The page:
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NASHVILLE — A new study reveals a disturbing surge in the number of young children hospitalized over suicidal thoughts or attempts in the last decade.

The report published by researchers from Vanderbilt University shows that hospitalizations of children between the ages of 5 and 17 have doubled since 2008.

Sad child
The report published by researchers from Vanderbilt University shows that hospitalizations of children between the ages of 5 and 17 have doubled since 2008.

The study focused on trends in emergency rooms and inpatient encounters for suicidal thoughts or actions from 2008 until 2015. The researchers found 115,856 such encounters for suicide ideation and attempts in emergency departments at 31 children’s hospitals around the U.S. They found that almost two-thirds of these encounters were girls.

Increases of emergency department encounters because of suicidal thoughts or actions increased during the study period for all age groups, but teens aged 15-17 accounted for the most suicidal events — about half. Children aged 12-14 represented 37 percent of the events, while about 13 percent accounted for children between 5 and 11.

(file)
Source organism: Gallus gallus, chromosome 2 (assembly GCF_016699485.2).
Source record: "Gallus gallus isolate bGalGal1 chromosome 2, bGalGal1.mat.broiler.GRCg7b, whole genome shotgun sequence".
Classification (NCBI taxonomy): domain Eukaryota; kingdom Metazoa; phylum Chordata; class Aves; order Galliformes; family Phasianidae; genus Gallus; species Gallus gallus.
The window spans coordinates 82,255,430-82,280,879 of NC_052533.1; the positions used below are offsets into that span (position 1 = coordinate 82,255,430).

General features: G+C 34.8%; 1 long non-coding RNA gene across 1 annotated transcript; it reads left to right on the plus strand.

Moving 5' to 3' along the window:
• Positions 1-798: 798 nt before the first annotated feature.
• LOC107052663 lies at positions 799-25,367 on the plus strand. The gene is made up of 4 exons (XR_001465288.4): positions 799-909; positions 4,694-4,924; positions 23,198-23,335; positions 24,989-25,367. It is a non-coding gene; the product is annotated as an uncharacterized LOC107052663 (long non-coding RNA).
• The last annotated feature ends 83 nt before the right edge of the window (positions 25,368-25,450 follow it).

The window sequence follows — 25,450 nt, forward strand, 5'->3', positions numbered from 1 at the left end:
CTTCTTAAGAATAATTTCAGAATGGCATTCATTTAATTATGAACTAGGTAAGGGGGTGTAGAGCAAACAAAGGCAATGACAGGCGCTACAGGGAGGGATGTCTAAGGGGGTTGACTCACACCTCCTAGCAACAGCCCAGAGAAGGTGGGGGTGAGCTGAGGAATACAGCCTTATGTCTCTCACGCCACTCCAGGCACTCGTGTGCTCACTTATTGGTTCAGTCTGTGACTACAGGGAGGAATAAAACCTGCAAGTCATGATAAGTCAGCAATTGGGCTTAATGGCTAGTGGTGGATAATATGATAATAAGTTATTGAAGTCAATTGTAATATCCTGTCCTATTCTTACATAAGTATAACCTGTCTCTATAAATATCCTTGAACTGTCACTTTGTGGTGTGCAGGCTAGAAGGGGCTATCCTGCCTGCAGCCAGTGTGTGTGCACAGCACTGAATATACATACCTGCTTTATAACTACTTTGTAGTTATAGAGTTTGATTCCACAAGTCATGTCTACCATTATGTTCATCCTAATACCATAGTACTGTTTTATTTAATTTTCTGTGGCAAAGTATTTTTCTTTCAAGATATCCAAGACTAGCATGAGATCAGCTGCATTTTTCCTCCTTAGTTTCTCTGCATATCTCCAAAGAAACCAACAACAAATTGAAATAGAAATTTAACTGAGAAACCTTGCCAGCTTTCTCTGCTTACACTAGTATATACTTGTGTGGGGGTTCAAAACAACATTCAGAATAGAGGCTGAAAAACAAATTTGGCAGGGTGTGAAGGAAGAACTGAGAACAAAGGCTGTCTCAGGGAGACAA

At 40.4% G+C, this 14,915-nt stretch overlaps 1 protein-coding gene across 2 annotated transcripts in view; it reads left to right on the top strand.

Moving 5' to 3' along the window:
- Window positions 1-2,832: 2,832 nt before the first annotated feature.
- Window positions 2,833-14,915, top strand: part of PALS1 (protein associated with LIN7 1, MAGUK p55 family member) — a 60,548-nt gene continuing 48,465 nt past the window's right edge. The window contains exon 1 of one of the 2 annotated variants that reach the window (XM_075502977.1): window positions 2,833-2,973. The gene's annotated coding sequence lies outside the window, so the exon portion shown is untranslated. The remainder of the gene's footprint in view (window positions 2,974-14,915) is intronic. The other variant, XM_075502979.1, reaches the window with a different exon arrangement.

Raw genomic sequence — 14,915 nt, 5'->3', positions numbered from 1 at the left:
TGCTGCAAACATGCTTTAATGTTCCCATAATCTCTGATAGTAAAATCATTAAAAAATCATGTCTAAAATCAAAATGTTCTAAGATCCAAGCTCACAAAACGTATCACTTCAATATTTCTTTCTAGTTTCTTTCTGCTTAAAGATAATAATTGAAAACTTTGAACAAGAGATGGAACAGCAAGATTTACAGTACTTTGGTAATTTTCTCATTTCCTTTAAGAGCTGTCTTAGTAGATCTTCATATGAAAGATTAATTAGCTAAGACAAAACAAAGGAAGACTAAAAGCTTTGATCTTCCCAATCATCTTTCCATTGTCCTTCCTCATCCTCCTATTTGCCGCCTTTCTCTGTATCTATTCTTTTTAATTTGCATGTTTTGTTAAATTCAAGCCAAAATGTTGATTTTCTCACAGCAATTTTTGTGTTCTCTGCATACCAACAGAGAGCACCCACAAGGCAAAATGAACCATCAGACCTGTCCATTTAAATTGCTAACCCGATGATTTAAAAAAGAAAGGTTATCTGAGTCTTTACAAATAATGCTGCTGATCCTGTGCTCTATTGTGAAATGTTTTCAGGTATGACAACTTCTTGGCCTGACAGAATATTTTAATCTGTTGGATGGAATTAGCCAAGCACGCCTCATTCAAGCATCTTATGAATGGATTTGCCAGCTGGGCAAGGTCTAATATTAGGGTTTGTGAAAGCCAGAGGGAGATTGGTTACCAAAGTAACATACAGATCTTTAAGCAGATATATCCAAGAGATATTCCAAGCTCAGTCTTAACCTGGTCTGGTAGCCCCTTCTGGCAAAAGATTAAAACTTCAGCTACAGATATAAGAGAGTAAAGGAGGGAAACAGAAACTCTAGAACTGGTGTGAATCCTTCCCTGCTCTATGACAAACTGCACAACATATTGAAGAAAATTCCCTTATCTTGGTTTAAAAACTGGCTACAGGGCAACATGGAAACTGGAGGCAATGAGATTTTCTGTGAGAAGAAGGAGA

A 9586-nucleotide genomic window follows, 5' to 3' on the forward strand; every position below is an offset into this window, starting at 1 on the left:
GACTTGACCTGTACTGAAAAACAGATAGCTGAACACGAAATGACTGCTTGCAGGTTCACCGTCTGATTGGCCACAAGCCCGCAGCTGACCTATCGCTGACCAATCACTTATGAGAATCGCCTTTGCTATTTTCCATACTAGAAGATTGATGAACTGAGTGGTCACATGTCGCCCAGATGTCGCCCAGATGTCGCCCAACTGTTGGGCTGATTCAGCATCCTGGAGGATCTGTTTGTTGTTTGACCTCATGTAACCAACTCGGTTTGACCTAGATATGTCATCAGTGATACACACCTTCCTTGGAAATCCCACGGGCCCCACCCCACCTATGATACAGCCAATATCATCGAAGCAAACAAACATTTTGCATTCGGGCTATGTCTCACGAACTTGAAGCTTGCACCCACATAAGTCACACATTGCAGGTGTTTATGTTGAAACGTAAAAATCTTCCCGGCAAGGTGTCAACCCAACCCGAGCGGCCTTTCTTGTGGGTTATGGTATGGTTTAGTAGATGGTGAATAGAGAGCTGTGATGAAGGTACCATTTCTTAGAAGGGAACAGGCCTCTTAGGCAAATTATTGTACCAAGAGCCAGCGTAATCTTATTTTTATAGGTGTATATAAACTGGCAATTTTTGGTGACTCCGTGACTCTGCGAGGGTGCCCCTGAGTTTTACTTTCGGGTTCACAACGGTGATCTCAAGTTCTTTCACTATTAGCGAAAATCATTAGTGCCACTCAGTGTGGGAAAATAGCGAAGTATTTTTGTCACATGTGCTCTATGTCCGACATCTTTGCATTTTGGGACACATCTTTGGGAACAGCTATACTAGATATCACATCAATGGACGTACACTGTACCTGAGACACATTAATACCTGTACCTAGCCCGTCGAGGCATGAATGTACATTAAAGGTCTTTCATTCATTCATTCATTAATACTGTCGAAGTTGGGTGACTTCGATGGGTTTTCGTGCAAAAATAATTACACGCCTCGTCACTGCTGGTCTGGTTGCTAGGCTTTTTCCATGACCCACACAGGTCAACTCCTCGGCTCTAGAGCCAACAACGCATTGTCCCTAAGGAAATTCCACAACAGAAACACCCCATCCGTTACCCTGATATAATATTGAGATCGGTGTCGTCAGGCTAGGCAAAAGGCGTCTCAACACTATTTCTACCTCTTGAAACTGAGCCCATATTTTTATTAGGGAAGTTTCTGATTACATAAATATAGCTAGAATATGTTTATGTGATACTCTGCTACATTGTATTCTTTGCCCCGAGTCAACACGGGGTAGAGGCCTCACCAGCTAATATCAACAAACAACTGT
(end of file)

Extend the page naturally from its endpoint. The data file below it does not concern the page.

Seasonal variation affected suicide rates, as well, with numbers peaking in the fall and spring, and lowest in the summer. More specifically, the month of October saw twice as many suicide-related hospitalizations as those in July. Researchers believe that could point to school-related stress playing a major factor in children who contemplate taking their own life.

The researchers combed through data from the Pediatric Health Information System, looking for billing codes to identify emergency room visits, observation stays, and inpatient hospitalizations related to suicide attempts and thoughts.

“To our knowledge, this is one of only a few studies to report higher rates of hospitalization for suicide during the academic school year,” says lead author Greg Plemmons, of Monroe Carell Jr. Children’s Hospital at Vanderbilt, in a news release. “The growing impact of mental health issues in pediatrics on hospitals and clinics can no longer be ignored, particularly at a time when mental health resources for children appear to be static, and woefully scarce across the U.S.”

The full study was published in the May 2018 edition of the journal Pediatrics.

About Ben Renner

Writer, editor, curator, and social media manager based in Denver, Colorado. View my writing at http://rennerb1.wixsite.com/benrenner.

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